State v. Greene, SC Supreme Court, Filed May 23, 2018: Involuntary Manslaughter Conviction Reversed but Homicide by Child Abuse Conviction Affirmed

Stephanie Greene began taking prescription medication after she was in a car wreck in 1998 – in an all-too-familiar story, she became addicted to pain meds and continued to use them over the years.

When she became pregnant, according to testimony at her trial, she continued to use morphine and other depressants and then continued to use them as she was breastfeeding… without telling her doctors.

The child died, and Greene was convicted and sentenced to 20 years for homicide by child abuse, five years concurrent for involuntary manslaughter, and five years concurrent for unlawful conduct towards a child.

On direct appeal, the SC Supreme Court reversed the involuntary manslaughter chargebut affirmed the other two charges.

Greene challenged the trial court’s refusal to direct a verdict, alleging that the State did not present any evidence to prove that the morphine found in the baby’s system came from Greene’s breast milk.

Although the standard is not “any evidence,” but rather “sufficient evidence,” the Court found that that there was sufficient evidence presented – in the form of extensive expert testimony.

The state’s experts testified as to the dangers of drug use while pregnant, the likelihood of drugs passing to an infant through breastfeeding, an infant’s inability to metabolize drugs like morphine, and the warnings on the medications that the patient should tell their doctor if they are pregnant or nursing and that the medications could pass to an infant through breastfeeding.

Extreme Indifference is an Element that Must be Proven

Anyone who is or has been addicted to drugs will understand that the haze and confusion of addiction can easily result in tragedies like what happened in Greene’s case – without any criminal intent.

The law does not care.

Greene alleged on appeal that the State did not prove that she acted with extreme indifference, the required intent for homicide by child abuse, but the Supreme Court disagreed.

Although the Court has previously “previously defined ‘extreme indifference’ as ‘a mental state akin to intent characterized by a deliberate actculminating in death,’” they found that her actions qualified, including:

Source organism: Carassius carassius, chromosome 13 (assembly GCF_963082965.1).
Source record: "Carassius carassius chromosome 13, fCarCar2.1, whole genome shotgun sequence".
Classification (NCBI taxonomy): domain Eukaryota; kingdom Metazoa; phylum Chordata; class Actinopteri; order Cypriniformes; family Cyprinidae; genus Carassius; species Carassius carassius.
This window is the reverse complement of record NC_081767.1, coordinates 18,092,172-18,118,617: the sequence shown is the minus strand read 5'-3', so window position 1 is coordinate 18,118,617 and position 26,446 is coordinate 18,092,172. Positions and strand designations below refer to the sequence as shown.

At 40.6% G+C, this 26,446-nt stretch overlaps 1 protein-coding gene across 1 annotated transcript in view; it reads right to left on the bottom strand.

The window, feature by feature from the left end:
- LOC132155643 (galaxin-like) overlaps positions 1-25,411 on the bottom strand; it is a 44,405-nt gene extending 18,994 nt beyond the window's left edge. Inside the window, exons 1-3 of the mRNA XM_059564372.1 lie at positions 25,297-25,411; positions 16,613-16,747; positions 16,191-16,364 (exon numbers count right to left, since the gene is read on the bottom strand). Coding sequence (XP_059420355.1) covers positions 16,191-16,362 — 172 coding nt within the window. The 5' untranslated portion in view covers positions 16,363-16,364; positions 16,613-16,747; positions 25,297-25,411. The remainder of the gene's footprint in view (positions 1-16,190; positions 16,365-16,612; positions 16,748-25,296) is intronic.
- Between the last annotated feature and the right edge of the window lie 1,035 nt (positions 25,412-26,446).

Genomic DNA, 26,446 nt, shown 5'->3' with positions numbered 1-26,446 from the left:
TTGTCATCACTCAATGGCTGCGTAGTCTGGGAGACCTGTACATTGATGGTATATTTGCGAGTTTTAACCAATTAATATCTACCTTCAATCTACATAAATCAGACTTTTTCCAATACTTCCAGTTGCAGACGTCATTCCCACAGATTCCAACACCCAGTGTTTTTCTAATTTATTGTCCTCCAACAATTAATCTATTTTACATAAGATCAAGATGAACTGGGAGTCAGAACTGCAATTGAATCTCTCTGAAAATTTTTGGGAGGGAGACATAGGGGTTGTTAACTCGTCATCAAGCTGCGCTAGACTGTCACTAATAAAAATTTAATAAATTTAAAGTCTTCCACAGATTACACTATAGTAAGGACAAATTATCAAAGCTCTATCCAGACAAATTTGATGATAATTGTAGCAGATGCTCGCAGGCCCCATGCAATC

• Being addicted;
  • Knowing that she should use caution with morphine while pregnant or breastfeeding; and
  • Taking morphine without a doctor’s supervision.

All of which probably sounds reasonable to someone who does not understand addiction and its effect on a person’s decision-making process…

One Homicide, One Homicide Punishment

The Court did reverse Greene’s conviction for involuntary manslaughter – citing “the overwhelmingly prevailing view that the homicide of one person by one defendant is limited to one homicide punishment—one homicide, one homicide punishment.”

The Court overruled the 1997 case State v. Easler, and held that, although the State can charge multiple homicide offenses, a defendant can only be punished for the same homicide one time– to allow multiple punishments would violate the Double Jeopardy Clause.

The unlawful conduct towards a child conviction was affirmed, because it alleged conduct that occurred before the child’s death. Involuntary manslaughter and homicide by child abuse, on the other hand, both charge and punish the defendant for the same homicide.

Why Did the Court Choose to Let the Homicide by Child Abuse Conviction Stand?

Greene was sentenced to 20 years on the homicide by child abuse charge, and a concurrent five years for the involuntary manslaughter charge (the maximum penalty is five years).

The elements of homicide by child abuse and involuntary manslaughter are not consistent – each charge requires different proof. So, why did the Court choose to affirm the homicide by child abuse conviction instead of the involuntary manslaughter conviction?

If the trial court should have allowed conviction on only one charge, why not affirm the conviction that carries the lesser sentence?

What is Greene’s Next Step?

The direct appeal can only correct errors of law that were made by the judge during the defendant’s trial. The Supreme Court’s decision in this case does nothing to help Greene – the five-year sentence for involuntary manslaughter was a concurrent sentence anyway, which means that she will serve the same amount of time even after the reversal.

Mistakes that were made by her trial counsel or appellate counsel will be raised separately in her PCR petition – did her trial lawyer recognize that a verdict of guilty for homicide by child abuse was inconsistent with a guilty verdict for involuntary manslaughter, and did the trial lawyer argue that only the manslaughter conviction should stand, based on the evidence that was presented? Did her appellate attorney raise this issue on appeal and argue that only the manslaughter conviction should stand?

What other mistakes were made by trial or appellate counsel that the Court could not consider on a direct appeal?

Greene’s PCR counsel will be able to present to the PCR court errors that Green’s trial or appellate counsel made at trial, on appeal, or during their independent investigation of her case, and, if she can demonstrate both ineffective assistance of counsel and prejudice to her case, all or part of the remaining convictions may still be vacated…